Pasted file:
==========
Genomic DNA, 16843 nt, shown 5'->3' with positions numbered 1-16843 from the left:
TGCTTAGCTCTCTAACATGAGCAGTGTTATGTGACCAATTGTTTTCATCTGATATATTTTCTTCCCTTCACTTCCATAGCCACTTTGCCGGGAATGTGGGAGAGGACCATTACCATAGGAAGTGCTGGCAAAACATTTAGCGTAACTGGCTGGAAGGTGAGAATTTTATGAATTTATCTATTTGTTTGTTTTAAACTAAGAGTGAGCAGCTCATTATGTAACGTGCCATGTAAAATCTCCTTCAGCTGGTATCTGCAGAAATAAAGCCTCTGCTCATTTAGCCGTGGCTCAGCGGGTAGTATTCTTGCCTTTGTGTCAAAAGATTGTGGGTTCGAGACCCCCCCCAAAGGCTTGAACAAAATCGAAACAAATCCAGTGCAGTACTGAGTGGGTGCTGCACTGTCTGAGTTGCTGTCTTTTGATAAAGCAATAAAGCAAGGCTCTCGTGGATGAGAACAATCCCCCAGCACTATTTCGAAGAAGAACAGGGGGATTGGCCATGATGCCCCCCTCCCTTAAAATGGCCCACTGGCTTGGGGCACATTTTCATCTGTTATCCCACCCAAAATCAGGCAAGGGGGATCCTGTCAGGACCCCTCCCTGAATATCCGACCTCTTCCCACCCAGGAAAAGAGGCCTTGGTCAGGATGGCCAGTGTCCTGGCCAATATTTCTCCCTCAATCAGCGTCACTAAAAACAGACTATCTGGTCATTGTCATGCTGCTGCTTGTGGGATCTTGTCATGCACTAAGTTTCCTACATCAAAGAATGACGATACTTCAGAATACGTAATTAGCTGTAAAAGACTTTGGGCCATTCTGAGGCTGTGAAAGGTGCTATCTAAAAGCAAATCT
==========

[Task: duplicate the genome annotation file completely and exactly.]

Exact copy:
Genomic DNA, 16843 nt, shown 5'->3' with positions numbered 1-16843 from the left:
TGCTTAGCTCTCTAACATGAGCAGTGTTATGTGACCAATTGTTTTCATCTGATATATTTTCTTCCCTTCACTTCCATAGCCACTTTGCCGGGAATGTGGGAGAGGACCATTACCATAGGAAGTGCTGGCAAAACATTTAGCGTAACTGGCTGGAAGGTGAGAATTTTATGAATTTATCTATTTGTTTGTTTTAAACTAAGAGTGAGCAGCTCATTATGTAACGTGCCATGTAAAATCTCCTTCAGCTGGTATCTGCAGAAATAAAGCCTCTGCTCATTTAGCCGTGGCTCAGCGGGTAGTATTCTTGCCTTTGTGTCAAAAGATTGTGGGTTCGAGACCCCCCCCAAAGGCTTGAACAAAATCGAAACAAATCCAGTGCAGTACTGAGTGGGTGCTGCACTGTCTGAGTTGCTGTCTTTTGATAAAGCAATAAAGCAAGGCTCTCGTGGATGAGAACAATCCCCCAGCACTATTTCGAAGAAGAACAGGGGGATTGGCCATGATGCCCCCCTCCCTTAAAATGGCCCACTGGCTTGGGGCACATTTTCATCTGTTATCCCACCCAAAATCAGGCAAGGGGGATCCTGTCAGGACCCCTCCCTGAATATCCGACCTCTTCCCACCCAGGAAAAGAGGCCTTGGTCAGGATGGCCAGTGTCCTGGCCAATATTTCTCCCTCAATCAGCGTCACTAAAAACAGACTATCTGGTCATTGTCATGCTGCTGCTTGTGGGATCTTGTCATGCACTAAGTTTCCTACATCAAAGAATGACGATACTTCAGAATACGTAATTAGCTGTAAAAGACTTTGGGCCATTCTGAGGCTGTGAAAGGTGCTATCTAAAAGCAAATCT